Hosted by Ed McMahon in between his other gigs—laughing with Johnny Carson, introducing bloopers with Dick Clark, handing out million dollar checks from American Family Publishers—Star Search featured many now-familiar faces, including Rosie O’Donnell, an early version of Destiny’s Child, Sharon Stone, and Justin Timberlake doing country (complete with cowboy hat and boots!). The show debuted in 1983 and immediately hit the top of the ratings, due in large part to the wholesome good looks and killer pipes of Oklahoma native Sam Harris and his dominant 14-week crushing of the competition.
Harris parlayed his win for Best Male Vocalist into a contract with Motown. His first single, “Sugar Don’t Bite,” came out the following year and just managed to scrape into the Top 40 — the only time Harris made it to the big leagues. The song was composed by Donna Weiss and Bruce Roberts, each of whom had co-written #1 hits — she for Kim Carnes with “Bette Davis Eyes,” and he for Barbra Streisand with “No More Tears (Enough Is Enough)”—but would never see that kind of success again. And, after his platinum-selling debut, neither would Sam Harris. At least, not with pop music.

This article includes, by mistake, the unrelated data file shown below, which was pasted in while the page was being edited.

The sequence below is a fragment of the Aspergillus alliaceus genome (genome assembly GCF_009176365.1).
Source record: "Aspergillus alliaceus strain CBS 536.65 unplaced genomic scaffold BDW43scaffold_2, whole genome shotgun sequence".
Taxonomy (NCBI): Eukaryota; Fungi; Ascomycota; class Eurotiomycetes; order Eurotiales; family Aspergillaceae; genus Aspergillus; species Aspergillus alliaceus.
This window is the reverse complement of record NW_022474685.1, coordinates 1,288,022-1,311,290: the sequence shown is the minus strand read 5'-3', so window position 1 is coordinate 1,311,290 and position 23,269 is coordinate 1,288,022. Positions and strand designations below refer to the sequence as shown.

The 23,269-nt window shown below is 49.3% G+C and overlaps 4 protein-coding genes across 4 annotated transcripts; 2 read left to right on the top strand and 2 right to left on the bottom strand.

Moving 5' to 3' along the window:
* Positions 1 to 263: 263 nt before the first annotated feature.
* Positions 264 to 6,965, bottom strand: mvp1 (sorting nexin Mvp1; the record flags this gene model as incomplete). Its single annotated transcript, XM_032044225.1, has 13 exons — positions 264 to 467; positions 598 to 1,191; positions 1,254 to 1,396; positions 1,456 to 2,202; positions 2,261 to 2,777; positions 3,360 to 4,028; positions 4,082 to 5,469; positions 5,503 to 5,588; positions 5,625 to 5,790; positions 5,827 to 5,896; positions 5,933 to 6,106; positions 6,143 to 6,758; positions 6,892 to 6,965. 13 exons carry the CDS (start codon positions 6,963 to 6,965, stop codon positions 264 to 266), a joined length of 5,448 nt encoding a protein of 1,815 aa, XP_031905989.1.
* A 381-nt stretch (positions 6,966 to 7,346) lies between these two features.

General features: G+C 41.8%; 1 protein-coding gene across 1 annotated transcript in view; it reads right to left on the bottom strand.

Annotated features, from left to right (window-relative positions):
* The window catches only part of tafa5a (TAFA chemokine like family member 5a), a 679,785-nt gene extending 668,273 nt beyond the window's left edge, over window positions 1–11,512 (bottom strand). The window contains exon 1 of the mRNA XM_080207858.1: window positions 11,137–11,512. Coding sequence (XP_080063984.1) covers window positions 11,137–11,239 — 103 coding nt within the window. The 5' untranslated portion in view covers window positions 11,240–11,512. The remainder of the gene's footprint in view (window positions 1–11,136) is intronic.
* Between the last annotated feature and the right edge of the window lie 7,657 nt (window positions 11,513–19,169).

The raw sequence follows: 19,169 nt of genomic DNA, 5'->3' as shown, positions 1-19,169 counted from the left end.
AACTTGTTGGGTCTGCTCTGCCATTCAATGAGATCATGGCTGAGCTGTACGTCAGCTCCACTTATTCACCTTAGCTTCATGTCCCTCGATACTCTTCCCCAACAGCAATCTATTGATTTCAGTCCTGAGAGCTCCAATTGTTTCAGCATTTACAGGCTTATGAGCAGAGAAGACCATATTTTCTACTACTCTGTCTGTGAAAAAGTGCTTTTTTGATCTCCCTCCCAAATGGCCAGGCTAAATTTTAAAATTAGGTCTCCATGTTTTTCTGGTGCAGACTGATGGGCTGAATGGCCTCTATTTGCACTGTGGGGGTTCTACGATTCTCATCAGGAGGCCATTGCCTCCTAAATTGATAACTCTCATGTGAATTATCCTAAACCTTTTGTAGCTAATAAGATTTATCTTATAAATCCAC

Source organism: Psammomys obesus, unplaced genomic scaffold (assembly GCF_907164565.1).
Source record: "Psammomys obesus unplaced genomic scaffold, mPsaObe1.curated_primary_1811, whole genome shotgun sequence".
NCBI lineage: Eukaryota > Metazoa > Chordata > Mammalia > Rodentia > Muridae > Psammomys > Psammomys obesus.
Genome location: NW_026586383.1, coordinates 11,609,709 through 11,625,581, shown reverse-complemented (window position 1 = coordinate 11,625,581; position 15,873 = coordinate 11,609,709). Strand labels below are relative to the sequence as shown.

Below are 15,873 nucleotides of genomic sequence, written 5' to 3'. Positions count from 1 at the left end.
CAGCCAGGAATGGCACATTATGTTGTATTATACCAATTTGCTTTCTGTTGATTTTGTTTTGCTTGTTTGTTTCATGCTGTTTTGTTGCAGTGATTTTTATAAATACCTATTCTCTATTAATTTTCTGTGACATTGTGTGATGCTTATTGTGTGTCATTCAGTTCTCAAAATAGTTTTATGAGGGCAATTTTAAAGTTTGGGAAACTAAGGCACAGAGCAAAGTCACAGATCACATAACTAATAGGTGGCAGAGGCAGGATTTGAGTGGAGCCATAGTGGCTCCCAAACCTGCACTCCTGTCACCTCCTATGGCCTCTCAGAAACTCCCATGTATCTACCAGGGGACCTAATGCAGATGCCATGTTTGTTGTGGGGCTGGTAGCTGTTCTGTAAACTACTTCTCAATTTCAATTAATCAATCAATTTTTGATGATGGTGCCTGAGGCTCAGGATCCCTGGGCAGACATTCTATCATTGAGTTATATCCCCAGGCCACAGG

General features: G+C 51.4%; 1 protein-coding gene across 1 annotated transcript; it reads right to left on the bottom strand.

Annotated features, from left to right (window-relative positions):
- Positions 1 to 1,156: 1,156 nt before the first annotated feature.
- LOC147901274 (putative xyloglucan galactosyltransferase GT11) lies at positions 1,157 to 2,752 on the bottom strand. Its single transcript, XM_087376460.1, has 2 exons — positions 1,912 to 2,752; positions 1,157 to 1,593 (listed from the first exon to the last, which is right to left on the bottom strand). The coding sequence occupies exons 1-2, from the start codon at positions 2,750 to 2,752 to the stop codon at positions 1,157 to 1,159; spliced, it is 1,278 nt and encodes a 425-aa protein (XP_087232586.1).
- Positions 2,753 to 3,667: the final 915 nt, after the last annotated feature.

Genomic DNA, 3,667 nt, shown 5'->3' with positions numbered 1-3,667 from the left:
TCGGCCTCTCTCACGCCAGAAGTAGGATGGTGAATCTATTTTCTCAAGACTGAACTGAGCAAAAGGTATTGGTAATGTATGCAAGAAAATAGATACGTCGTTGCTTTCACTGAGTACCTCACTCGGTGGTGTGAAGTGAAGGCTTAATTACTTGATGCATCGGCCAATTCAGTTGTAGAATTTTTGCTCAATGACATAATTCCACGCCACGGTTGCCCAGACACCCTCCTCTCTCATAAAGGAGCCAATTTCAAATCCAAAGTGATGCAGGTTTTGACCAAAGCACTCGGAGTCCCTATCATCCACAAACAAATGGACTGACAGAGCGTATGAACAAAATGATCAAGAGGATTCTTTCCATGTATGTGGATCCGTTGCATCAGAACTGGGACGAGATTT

Instead, Harris co-created a TV sitcom which ran on cable for 4 seasons about a ghost maid from the 1920s (seriously — I remember watching the show as a kid), and later got himself nominated for a Tony, and also performed at the White House. He still releases the occasional album in between his gigs both on Broadway and off. So Sam’s doing great.
Aside from the Star Search connection, here’s the only other piece of trivia associated with “Sugar Don’t Bite”: songwriters Weiss and Roberts sued Madonna a few years later for copyright infringement when “Papa Don’t Preach” came out. And they won. (So you can keep your baby, Madonna, but not your royalties.)
There’s an official video for “Sugar Don’t Bite” but search for it at your own peril. It’s bad, even by the lower standards of the 80s.
Below is a performance of Sam’s signature song, “Over The Rainbow.” This is the number that gained him mass attention (and perfect scores). It’s perhaps a little over the top (or, as Simon Cowell would say, “a bit self-indulgent”) but Harris certainly does diva the hell out of the song and it was considered a powerhouse show-stopper at the time.